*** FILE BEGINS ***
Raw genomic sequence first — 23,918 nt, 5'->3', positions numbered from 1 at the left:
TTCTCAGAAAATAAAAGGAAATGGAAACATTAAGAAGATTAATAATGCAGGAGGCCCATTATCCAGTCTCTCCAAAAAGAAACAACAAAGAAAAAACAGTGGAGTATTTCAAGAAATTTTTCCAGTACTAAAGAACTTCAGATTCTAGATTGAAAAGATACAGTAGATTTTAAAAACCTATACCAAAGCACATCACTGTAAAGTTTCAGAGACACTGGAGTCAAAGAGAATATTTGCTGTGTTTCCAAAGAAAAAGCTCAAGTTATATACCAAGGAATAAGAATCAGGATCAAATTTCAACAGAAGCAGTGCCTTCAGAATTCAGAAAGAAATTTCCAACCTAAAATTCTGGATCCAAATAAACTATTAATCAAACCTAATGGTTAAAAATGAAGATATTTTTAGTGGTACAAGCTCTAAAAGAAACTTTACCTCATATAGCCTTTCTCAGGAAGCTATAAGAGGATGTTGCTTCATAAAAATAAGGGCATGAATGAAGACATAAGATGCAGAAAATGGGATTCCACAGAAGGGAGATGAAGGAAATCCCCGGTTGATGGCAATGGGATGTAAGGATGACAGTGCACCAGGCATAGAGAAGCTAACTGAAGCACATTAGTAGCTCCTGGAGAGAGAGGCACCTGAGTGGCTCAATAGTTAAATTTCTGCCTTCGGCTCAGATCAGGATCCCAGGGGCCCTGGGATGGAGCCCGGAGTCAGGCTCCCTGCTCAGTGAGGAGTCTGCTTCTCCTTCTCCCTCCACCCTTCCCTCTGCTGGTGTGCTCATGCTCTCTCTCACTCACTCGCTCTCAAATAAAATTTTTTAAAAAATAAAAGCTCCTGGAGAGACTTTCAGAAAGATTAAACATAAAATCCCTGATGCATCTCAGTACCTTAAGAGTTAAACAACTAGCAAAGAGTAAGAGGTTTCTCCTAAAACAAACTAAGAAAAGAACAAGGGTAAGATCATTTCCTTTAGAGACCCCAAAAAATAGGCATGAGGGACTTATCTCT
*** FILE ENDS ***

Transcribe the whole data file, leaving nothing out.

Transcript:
Raw genomic sequence first — 23,918 nt, 5'->3', positions numbered from 1 at the left:
TTCTCAGAAAATAAAAGGAAATGGAAACATTAAGAAGATTAATAATGCAGGAGGCCCATTATCCAGTCTCTCCAAAAAGAAACAACAAAGAAAAAACAGTGGAGTATTTCAAGAAATTTTTCCAGTACTAAAGAACTTCAGATTCTAGATTGAAAAGATACAGTAGATTTTAAAAACCTATACCAAAGCACATCACTGTAAAGTTTCAGAGACACTGGAGTCAAAGAGAATATTTGCTGTGTTTCCAAAGAAAAAGCTCAAGTTATATACCAAGGAATAAGAATCAGGATCAAATTTCAACAGAAGCAGTGCCTTCAGAATTCAGAAAGAAATTTCCAACCTAAAATTCTGGATCCAAATAAACTATTAATCAAACCTAATGGTTAAAAATGAAGATATTTTTAGTGGTACAAGCTCTAAAAGAAACTTTACCTCATATAGCCTTTCTCAGGAAGCTATAAGAGGATGTTGCTTCATAAAAATAAGGGCATGAATGAAGACATAAGATGCAGAAAATGGGATTCCACAGAAGGGAGATGAAGGAAATCCCCGGTTGATGGCAATGGGATGTAAGGATGACAGTGCACCAGGCATAGAGAAGCTAACTGAAGCACATTAGTAGCTCCTGGAGAGAGAGGCACCTGAGTGGCTCAATAGTTAAATTTCTGCCTTCGGCTCAGATCAGGATCCCAGGGGCCCTGGGATGGAGCCCGGAGTCAGGCTCCCTGCTCAGTGAGGAGTCTGCTTCTCCTTCTCCCTCCACCCTTCCCTCTGCTGGTGTGCTCATGCTCTCTCTCACTCACTCGCTCTCAAATAAAATTTTTTAAAAAATAAAAGCTCCTGGAGAGACTTTCAGAAAGATTAAACATAAAATCCCTGATGCATCTCAGTACCTTAAGAGTTAAACAACTAGCAAAGAGTAAGAGGTTTCTCCTAAAACAAACTAAGAAAAGAACAAGGGTAAGATCATTTCCTTTAGAGACCCCAAAAAATAGGCATGAGGGACTTATCTCT